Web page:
Greater understanding. Enhanced knowledge. Maximised performance.
When it comes to performance, getting the edge is crucial. At the Manchester Institute of Health & Performance, we offer VO2 max, lactate threshold and resting metabolic testing – allowing you to review your current levels of fitness and improve endurance accordingly.
What are the benefits of physiological fitness testing?
- The sessions are bespoken to you. The team will start the session by understanding your current fitness levels and your future goals, including any upcoming events. This will ensure the advice given is all tailored to your performance and what you specifically want to achieve
- You will be given a 5-zone training model, separating your results for your ‘easy to high intensity’ training sessions and giving you advice on any changes that you can make*. This will ensure you get the right balance, so you are getting the adaptations you need to be better at your sport
- You will leave with a clear understanding of your current weaknesses – and guidance on how to address them
It’s important to note that you will benefit even more from these tests if they are done on a regular basis to continually review your performance and see if the changes you are making are improving your fitness levels overall.
*E.g. if you can go harder in your high intensity session, or ease off in your easier sessions.
What is VO2 Max?
VO2 max, also known as maximal oxygen uptake, is the measurement of the maximum rate at which oxygen is delivered and utilised during severe exercise and is the gold standard assessment of aerobic and cardiovascular fitness. VO2 max can be measured while running, cycling, or rowing in a laboratory environment. The unit of measure for VO2 max is mL/kg/min – millimetres of oxygen consumed in one minute, per kilogram of body weight.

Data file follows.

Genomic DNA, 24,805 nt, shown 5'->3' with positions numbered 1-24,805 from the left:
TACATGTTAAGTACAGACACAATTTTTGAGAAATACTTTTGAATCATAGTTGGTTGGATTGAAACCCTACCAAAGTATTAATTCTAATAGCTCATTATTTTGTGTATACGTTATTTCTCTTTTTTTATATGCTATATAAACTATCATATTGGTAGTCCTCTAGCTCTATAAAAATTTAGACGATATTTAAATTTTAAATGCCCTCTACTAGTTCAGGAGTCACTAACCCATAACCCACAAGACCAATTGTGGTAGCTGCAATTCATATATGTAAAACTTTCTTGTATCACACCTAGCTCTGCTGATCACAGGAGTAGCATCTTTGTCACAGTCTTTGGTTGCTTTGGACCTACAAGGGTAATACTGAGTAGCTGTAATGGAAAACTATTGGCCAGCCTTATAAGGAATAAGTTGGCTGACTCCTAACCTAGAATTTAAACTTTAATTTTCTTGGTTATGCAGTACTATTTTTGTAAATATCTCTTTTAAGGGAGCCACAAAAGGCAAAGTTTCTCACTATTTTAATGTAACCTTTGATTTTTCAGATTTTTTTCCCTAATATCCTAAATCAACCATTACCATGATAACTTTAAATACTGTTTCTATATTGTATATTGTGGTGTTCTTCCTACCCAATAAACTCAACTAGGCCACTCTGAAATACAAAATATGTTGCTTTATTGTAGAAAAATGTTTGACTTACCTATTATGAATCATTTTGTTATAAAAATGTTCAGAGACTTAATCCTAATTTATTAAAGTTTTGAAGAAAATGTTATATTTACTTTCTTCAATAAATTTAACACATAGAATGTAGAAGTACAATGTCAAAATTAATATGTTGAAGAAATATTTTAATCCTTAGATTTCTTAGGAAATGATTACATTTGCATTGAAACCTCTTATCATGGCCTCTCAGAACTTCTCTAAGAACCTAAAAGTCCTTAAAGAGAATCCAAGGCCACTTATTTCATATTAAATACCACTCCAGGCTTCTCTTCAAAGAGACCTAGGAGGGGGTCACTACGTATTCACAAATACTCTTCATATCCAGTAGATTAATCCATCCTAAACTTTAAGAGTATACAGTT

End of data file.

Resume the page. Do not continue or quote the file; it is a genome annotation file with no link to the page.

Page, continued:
What is lactate threshold?
Lactate is present at low levels in the blood and is produced during anaerobic (oxygen deficient) energy production in muscle cells, red blood cells, the brain, and other tissues. When the body is at rest or at low intensities of exercise, the rate of blood lactate production and blood lactate removal are generally equal, so the concentration of lactate in the body doesn’t really change.
As the intensity of exercise increases, the rate of lactate production exceeds the rate of removal, resulting in a build-up in the blood. The lactate threshold refers to the intensity of exercise at which blood lactate levels increase above resting values. This information can be used to identify and prescribe training zones for exercise (e.g. heart rate training zones).
What is resting metabolic rate (RMR)?
RMR is the measurement of how much food, or energy, is required to maintain basic body functions – such as heartbeat, breathing and maintenance of body heat while you’re in a state of rest. This information could be useful for an individual attempting to manage their weight, by helping them calculate how many calories to cut out each day to achieve fat loss or increase lean muscle mass.
What to expect
Generally, most lactate threshold and VO2 max assessments at MIHP are performed either running or cycling. Tests can vary depending on your capabilities, but generally follow the same principles. The outcome measures include maximal oxygen uptake, maximal heart rate, lactate thresholds, heart rate training zones, maximal aerobic power, speed at VO2 max, and running economy.
Running assessments are split into two parts: submaximal and maximal.
The submaximal part involves a multi-stage incremental test, where running speed is increased every 3 minutes throughout – this is to identify lactate threshold and lactate turn point. A rest period is given following the completion of the multi-stage test.
The VO2 max part involves an additional multi-stage test where running intensity is increased every minute until maximal exhaustion.
Cycling assessments are generally performed using one continuous multi-stage test. Cycling intensity is increased every three minutes throughout the test, until maximal exhaustion. This continuous test can be used to determine both lactate threshold and VO2 max.
What to bring
- Clothing suitable for performing maximal exercise
- Cycling shoes and pedals (for cycling assessments)
- Any medication that may be needed due to allergies or exercise (e.g. EpiPen or inhaler).